After five years, South of the Salt Line Theatre ended in 1991, when Perez divorced and moved to Saudi Arabia to teach English. “I asked God to send me a job anywhere, but I forgot to say except Saudi Arabia.” laughs Perez.   After fifteen years in Saudi Arabia, he lived in South America and then spent six months in Iraq teaching English to Iraqi air traffic controllers.  He moved back home in 2011 to take care of his mother and to fish on Dog River. He did not want to return to the theater. “I was gone for 20 years, but when I came back people still wanted the plays because they didn’t forget South of the Salt Line Theatre,” says Perez. “I changed my mind because there is artistic power and a sense of life force that when it grabs you, you have to do it, even if it kills you. It will kill me, but I have no choice, I have to go with it. It is who I am created to be.  Mobile also needs this. We have got to get this show on the road and help move Mobile forward.”

The life force is a theme in his plays.  “The life force is within you to be tolerant and see beyond your own world and prevail, “ says Perez. “We must preserve the eccentric, gorgeous culture here that believes in tolerance and a sense of humor. Life is not a float or a costume. Life is inside you. Give me something to love you for.”

Each play starts with a blank page. “Ideas germinate in my head six months to a year before I write them,” says Perez.  “Anyone can do basic comedy. Satire is hard, it is serious, and it is truth. I have a gift for the absurd and I use comedy to get people into the theater, but I use satire to make a difference and to make them think.  I sit in the audience and I can feel it when the audience gets it.”

“The first time I directed South of the Salt Line Theatre, I did five years of the same type of plays,” says Perez. “I was always thinking about the audience, what they do, and if would they be offended. The plays weren’t as provocative as what I am doing now. Now I have nothing to lose, but I also found that Mobile people aren’t offended. They have opened up a lot in the past 30 years.”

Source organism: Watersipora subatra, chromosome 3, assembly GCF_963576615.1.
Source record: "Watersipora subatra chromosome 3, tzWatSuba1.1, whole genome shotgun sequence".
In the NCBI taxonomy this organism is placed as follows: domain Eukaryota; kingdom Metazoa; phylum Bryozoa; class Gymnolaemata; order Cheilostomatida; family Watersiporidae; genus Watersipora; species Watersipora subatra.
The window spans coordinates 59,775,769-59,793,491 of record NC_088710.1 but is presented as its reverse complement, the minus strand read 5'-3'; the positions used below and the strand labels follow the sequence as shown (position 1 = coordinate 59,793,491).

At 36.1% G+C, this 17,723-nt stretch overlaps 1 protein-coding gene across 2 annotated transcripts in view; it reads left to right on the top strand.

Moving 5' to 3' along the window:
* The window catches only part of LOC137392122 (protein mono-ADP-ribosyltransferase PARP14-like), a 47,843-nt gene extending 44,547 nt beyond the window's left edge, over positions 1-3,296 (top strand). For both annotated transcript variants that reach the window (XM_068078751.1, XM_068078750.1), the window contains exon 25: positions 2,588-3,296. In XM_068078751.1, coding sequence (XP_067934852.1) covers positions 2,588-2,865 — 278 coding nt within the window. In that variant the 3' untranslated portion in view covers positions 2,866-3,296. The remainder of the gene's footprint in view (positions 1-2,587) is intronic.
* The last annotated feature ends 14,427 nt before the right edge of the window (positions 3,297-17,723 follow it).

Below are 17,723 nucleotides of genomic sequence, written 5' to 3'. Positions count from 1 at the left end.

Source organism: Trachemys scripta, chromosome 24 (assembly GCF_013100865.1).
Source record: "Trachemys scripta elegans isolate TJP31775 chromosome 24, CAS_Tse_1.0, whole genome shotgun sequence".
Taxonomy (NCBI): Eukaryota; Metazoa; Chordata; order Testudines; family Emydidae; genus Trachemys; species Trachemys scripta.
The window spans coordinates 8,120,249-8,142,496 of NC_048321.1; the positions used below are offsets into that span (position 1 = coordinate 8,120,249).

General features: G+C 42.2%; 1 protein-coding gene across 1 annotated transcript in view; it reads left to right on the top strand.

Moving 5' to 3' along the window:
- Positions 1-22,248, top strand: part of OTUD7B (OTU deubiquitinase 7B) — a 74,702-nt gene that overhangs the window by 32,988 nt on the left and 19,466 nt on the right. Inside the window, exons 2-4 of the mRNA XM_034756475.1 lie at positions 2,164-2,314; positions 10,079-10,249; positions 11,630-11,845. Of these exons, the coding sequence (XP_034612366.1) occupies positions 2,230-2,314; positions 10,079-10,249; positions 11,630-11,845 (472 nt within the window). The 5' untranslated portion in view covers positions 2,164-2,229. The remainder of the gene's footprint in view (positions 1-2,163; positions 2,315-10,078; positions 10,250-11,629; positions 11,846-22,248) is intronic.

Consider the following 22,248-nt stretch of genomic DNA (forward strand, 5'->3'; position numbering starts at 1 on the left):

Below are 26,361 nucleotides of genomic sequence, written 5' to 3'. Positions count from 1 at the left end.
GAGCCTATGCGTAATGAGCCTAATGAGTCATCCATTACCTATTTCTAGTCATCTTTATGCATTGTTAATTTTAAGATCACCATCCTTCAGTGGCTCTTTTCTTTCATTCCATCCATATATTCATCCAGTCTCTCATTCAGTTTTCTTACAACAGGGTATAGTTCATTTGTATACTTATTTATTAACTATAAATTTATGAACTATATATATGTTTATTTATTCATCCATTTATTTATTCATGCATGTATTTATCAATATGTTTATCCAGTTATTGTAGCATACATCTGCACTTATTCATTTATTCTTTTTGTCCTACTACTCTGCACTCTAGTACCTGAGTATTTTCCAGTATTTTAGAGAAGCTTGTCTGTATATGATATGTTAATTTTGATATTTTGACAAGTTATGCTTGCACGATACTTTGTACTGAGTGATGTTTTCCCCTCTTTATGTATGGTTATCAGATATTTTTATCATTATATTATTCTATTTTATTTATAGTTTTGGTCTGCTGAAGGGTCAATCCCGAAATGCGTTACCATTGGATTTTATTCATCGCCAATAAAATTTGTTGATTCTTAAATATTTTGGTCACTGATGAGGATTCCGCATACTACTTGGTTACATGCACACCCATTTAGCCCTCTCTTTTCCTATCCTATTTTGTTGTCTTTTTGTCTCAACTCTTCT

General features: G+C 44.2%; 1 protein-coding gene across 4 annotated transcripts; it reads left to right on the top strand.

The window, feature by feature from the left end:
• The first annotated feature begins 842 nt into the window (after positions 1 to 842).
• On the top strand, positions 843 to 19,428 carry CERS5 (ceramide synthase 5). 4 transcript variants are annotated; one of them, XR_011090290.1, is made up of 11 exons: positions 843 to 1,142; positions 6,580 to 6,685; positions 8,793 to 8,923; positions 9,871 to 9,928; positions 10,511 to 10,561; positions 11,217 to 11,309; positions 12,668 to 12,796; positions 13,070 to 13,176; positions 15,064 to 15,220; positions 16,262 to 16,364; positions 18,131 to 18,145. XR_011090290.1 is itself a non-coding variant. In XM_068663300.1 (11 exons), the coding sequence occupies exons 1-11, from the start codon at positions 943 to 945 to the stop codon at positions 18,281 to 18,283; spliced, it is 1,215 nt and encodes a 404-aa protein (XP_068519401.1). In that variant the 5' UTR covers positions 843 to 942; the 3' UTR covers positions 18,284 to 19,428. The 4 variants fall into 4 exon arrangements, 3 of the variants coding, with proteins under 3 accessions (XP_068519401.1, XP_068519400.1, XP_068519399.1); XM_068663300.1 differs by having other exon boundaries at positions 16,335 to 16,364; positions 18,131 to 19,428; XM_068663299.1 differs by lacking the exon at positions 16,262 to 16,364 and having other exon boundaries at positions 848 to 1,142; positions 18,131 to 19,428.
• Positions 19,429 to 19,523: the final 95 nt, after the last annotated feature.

Melanie Petithory, E.A. Keeble,  Christopher Spencer  Keith Necaise Photography

 Melanie Petithory, E.A. Keeble,  Christopher Spencer
Keith Necaise Photography

“Cockroach Hall” is Perez’s latest play. It is set in the year 2073 and Mardi Gras has been banned by the Tea Party and Folly has been arrested by the Mobile Police. The characters and setting are loosely based on the Marston family and their historic Termite Hall on Dauphin Street, famous for spirited Sunday night dinner parties with artists and writers.  “I became a step child of this family,” says Perez.  “I was number four in a large family and I was always trying to be cute to be popular and get attention. But I found this family with the aunts Eleanor and Adelaide who accepted me and I could be myself. I have been friends with members of this family for many years.”

Perez changes the names of the family and the house, but many of the stories in “Cockroach Hall” are real.  Adelaide made anything out of brown paper bags, masking tape, and shoe polish.  “There was a hole in the ceiling and the sisters couldn’t afford to fix it, so Adelaide made a stuffed Possum out of brown paper bags and stuffed it in the wall,” says Perez. “Guests would look up and asked what it was.”

Keith Necaise Photography

Keith Necaise Photography

“It’s a possum.”

“What’s it there for?”

“Must everything have a purpose?”

“That was the philosophy of Termite Hall. Things can be for fun. There doesn’t have to be a purpose.”

“You just can’t make up this shit.”

Overflowing audiences at every performance show that people want Perez to tell them stories, even if the stories are about themselves.  “I am doing all I can to make people think,” says Perez. “It is up to the audience to take the ball and get out and do something.  We are powerful together.”

This is the last weekend of “Cockroach Hall” at Mobile Theatre Guild. Shows are Thursday, Friday, and Saturday at 8PM.

For tickets and more information: http://www.brownpapertickets.com/event/527042 or call 776-2733.